Surgery for deep endometriosis: A pathogenesis-oriented approach

Paolo Vercellini, Luca Carmignani, Tommaso Rubino, Giussy Barbara, Annalisa Abbiati, Luigi Fedele

Research output: Contribution to journalArticlepeer-review


Background: Deep endometriosis is usually associated with severe symptoms and constitutes a complex treatment challenge. Methods: The available evidence has been revisited with the aim of defining an effective diagnostic workup and a safe surgical strategy based on pathogenetic findings. Results: Vaginal, rectal, and bladder detrusor endometriosis appear to be caused by intraperitoneal seeding of regurgitated endometrial cells which implant in the posterior and anterior cul-de-sac and trigger an inflammatory process leading to adhesion of contiguous organs. Excision of posterior deep lesions implies removal of a fibrotic cast of the Douglas's pouch which may involve the posterior vaginal fornix and the rectal muscular layer, with a not negligible risk of major complications. Removal of full-thickness bladder detrusor endometriosis entails excision of the bladder dome or posterior wall, generally well above the trigone. Transurethral resection is contraindicated. A radical approach to obstructive uropathy is suggested, with resection of the stenotic ureteral tract and reimplantation with antireflux vesicoureteral plasty. Conclusion: Infiltrating endometriotic lesions appear to originate intraperitoneally sharing common pathogenetic mechanisms. Involvement of the intestinal and urologic apparatuses should be identified before surgery, in order to schedule intraoperative consultation and to inform the woman about the type of intervention required and its potential sequelae.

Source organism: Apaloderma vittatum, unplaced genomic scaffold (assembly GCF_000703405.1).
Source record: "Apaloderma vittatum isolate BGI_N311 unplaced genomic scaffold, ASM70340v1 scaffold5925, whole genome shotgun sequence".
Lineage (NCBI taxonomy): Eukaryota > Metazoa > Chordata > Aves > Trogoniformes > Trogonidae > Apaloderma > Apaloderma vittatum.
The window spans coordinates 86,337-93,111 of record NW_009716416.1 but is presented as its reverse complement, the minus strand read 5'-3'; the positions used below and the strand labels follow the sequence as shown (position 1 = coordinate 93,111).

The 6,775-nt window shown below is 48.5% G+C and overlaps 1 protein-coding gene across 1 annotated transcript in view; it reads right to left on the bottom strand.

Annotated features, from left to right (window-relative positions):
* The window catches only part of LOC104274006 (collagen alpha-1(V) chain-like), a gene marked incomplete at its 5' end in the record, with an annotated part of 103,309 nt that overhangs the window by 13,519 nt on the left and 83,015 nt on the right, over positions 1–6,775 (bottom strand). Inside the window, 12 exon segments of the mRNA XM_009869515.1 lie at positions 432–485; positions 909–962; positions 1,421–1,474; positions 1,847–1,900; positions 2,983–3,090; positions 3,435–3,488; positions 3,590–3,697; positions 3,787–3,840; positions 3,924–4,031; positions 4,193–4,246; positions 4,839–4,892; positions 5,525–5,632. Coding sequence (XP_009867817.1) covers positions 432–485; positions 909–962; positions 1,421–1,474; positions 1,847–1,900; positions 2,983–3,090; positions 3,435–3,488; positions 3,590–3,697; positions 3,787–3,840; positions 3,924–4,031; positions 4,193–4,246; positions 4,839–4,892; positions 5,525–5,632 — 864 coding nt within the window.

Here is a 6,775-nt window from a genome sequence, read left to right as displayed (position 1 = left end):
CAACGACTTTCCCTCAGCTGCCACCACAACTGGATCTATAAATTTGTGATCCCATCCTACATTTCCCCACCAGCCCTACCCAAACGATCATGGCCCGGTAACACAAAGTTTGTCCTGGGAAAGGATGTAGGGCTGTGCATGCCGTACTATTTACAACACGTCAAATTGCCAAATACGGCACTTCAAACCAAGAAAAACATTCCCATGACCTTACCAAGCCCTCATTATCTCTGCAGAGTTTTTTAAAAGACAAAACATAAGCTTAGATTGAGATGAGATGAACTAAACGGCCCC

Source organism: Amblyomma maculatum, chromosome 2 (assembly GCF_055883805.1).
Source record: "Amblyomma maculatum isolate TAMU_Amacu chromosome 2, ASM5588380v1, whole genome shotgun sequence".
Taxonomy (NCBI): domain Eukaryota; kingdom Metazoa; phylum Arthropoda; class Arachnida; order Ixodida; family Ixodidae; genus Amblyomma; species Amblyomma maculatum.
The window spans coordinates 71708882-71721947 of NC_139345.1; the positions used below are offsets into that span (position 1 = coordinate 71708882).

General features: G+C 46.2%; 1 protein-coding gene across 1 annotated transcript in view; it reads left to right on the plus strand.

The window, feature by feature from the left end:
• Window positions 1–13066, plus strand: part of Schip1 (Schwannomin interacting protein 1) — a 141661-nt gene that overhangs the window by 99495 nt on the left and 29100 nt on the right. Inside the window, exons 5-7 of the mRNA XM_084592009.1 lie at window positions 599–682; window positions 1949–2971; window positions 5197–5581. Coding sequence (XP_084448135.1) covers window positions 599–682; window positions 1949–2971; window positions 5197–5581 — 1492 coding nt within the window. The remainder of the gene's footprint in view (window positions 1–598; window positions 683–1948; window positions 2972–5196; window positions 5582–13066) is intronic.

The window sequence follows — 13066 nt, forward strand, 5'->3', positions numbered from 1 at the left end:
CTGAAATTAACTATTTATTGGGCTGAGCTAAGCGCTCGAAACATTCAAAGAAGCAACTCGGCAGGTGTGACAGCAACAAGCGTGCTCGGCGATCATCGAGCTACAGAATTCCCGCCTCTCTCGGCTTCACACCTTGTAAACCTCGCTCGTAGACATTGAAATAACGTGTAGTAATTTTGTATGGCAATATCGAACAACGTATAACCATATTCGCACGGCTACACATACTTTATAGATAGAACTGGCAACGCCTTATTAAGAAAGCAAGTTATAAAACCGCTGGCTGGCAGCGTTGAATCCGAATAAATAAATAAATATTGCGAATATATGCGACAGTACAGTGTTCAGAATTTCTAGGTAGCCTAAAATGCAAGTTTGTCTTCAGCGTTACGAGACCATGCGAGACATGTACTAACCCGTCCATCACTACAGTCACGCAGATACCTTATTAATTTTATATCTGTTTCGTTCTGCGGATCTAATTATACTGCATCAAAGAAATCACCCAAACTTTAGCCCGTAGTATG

Original languageEnglish
Pages (from-to)88-103
Number of pages16
JournalGynecologic and Obstetric Investigation
Issue number2
Publication statusPublished - Aug 2009


  • Bladder endometriosis
  • Bowel stenosis
  • Dyschezia
  • Dysmenorrhea
  • Dyspareunia
  • Endometriosis
  • Hydronephrosis

ASJC Scopus subject areas

  • Obstetrics and Gynaecology
  • Reproductive Medicine


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